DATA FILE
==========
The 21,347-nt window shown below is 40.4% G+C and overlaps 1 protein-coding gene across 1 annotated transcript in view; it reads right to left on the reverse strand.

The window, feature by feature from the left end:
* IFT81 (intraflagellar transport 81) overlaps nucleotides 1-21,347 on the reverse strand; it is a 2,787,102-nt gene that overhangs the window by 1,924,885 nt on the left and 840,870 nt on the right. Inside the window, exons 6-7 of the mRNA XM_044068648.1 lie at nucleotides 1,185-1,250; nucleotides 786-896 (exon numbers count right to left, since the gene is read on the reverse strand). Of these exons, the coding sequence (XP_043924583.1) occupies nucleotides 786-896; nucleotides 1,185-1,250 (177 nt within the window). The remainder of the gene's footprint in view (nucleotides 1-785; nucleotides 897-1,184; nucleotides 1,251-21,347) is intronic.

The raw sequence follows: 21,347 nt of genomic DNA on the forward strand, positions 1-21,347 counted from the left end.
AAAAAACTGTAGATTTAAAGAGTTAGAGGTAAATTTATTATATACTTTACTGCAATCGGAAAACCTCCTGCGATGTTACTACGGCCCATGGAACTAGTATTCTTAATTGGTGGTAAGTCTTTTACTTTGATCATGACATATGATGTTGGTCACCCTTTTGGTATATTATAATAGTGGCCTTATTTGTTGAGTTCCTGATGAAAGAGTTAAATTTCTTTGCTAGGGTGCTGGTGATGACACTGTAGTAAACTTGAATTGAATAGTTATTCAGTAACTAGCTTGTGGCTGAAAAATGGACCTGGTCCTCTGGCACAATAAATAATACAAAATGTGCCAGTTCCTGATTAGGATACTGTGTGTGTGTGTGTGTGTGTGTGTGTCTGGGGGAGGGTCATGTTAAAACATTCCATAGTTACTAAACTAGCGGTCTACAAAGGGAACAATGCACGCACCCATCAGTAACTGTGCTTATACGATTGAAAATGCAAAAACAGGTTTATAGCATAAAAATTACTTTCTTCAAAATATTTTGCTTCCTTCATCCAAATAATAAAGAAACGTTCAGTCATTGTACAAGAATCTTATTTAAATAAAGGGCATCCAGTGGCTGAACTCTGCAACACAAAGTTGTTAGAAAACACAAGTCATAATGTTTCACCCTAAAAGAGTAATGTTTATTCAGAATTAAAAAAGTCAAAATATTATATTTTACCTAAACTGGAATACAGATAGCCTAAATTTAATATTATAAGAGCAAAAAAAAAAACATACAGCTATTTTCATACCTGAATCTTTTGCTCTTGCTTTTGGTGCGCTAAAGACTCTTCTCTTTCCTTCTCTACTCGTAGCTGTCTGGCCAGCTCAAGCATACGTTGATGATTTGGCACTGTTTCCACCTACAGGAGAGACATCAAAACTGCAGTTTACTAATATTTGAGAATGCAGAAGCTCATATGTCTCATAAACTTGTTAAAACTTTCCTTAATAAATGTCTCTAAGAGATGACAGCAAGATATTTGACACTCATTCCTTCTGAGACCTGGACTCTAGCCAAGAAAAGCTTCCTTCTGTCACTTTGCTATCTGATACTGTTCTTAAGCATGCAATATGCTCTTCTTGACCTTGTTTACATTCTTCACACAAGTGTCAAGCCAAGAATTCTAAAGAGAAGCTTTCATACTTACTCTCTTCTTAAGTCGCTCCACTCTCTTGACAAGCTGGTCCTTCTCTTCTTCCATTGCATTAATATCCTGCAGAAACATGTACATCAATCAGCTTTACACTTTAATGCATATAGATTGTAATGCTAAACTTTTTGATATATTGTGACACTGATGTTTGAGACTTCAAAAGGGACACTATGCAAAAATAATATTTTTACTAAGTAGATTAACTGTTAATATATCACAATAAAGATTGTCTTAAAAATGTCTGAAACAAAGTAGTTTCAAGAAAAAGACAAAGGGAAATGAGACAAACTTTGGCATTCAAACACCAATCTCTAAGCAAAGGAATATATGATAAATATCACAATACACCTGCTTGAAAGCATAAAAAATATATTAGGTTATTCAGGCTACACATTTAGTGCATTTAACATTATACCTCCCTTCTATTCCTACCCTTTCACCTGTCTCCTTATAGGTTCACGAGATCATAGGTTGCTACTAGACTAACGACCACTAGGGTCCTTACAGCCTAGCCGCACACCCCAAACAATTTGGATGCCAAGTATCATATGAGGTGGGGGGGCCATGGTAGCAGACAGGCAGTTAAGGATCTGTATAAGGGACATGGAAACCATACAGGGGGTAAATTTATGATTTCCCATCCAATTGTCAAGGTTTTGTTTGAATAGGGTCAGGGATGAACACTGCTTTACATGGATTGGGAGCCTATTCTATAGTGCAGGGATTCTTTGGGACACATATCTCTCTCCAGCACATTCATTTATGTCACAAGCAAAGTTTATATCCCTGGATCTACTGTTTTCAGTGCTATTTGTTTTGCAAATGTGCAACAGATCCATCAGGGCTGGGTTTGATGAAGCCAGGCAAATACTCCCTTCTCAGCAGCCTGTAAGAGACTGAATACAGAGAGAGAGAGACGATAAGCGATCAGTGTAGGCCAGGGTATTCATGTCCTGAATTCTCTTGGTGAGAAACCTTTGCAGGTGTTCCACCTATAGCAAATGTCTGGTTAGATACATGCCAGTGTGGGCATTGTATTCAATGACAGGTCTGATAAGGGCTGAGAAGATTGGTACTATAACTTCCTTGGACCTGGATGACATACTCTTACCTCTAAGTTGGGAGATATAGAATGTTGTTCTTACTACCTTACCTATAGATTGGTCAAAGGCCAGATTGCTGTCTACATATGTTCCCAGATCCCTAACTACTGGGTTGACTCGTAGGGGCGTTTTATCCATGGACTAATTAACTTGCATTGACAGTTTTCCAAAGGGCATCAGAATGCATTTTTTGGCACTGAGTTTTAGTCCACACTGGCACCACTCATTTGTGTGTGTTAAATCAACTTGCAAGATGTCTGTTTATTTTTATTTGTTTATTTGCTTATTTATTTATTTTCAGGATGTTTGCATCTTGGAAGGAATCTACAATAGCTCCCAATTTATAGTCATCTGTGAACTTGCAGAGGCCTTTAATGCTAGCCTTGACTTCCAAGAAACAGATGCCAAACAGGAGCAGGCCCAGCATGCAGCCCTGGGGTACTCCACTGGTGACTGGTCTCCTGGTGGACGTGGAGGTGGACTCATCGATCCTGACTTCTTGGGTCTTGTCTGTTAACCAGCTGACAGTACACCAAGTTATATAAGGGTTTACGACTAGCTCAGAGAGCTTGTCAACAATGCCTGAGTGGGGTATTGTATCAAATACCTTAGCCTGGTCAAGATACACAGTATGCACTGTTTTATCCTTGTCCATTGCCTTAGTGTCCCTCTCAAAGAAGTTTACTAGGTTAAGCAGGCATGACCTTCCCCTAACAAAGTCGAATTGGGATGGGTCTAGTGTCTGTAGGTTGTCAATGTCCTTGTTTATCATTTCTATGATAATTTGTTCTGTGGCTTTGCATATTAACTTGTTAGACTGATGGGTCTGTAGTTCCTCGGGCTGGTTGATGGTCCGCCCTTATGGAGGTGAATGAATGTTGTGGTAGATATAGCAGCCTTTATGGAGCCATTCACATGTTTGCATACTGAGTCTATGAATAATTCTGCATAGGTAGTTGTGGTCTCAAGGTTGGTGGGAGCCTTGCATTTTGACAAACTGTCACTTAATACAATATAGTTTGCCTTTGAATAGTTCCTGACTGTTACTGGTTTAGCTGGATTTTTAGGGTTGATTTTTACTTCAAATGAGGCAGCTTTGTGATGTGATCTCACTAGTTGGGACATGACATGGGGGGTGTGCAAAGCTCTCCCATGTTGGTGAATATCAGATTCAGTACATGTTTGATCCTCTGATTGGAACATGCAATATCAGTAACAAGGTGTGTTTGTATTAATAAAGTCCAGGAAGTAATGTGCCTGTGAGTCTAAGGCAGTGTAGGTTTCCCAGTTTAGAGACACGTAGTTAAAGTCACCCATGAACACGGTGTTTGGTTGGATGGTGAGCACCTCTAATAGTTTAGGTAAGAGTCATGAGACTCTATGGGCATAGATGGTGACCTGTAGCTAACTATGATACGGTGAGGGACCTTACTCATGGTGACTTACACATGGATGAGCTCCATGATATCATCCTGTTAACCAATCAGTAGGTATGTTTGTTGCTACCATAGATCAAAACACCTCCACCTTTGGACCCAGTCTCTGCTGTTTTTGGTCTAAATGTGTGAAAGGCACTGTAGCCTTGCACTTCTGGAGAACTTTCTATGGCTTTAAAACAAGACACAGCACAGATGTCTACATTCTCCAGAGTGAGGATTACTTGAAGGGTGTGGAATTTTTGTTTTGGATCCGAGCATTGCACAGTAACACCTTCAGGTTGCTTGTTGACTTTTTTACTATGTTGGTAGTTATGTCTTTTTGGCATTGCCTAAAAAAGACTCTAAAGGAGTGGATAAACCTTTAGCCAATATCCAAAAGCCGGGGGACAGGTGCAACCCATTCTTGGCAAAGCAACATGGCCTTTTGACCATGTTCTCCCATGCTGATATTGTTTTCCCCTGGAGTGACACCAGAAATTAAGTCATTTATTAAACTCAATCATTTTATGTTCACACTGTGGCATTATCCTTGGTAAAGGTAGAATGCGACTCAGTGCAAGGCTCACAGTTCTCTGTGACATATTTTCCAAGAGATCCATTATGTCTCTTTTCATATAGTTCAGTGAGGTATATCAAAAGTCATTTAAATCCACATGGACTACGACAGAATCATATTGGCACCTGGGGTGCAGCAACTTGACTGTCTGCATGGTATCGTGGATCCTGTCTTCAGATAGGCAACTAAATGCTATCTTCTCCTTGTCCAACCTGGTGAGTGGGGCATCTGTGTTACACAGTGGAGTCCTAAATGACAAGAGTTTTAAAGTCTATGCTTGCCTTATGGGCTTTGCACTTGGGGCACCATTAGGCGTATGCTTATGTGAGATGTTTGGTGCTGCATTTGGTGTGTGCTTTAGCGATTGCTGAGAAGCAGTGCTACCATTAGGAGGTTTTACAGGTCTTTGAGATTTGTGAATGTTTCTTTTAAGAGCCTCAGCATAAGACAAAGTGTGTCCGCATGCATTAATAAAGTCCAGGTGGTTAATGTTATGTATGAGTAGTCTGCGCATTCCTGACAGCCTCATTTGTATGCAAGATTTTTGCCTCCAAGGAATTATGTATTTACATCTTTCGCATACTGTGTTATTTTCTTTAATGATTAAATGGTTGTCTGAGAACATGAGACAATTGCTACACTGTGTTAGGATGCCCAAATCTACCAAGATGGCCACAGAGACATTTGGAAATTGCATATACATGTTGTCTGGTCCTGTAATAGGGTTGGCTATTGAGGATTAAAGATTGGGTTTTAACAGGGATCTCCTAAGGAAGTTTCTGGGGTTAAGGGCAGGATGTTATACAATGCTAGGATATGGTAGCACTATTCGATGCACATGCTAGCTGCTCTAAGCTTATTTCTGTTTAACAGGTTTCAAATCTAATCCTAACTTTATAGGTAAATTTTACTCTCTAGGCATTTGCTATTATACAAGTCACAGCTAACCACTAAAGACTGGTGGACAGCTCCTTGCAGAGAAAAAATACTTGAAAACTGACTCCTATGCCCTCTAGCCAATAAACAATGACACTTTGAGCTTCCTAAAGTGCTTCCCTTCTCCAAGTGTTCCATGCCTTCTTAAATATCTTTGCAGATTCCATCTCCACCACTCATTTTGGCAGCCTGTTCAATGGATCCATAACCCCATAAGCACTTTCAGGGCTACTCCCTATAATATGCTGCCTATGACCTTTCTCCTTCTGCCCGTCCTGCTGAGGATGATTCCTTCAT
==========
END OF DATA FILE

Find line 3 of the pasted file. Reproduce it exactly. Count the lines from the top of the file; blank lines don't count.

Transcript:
* IFT81 (intraflagellar transport 81) overlaps nucleotides 1-21,347 on the reverse strand; it is a 2,787,102-nt gene that overhangs the window by 1,924,885 nt on the left and 840,870 nt on the right. Inside the window, exons 6-7 of the mRNA XM_044068648.1 lie at nucleotides 1,185-1,250; nucleotides 786-896 (exon numbers count right to left, since the gene is read on the reverse strand). Of these exons, the coding sequence (XP_043924583.1) occupies nucleotides 786-896; nucleotides 1,185-1,250 (177 nt within the window). The remainder of the gene's footprint in view (nucleotides 1-785; nucleotides 897-1,184; nucleotides 1,251-21,347) is intronic.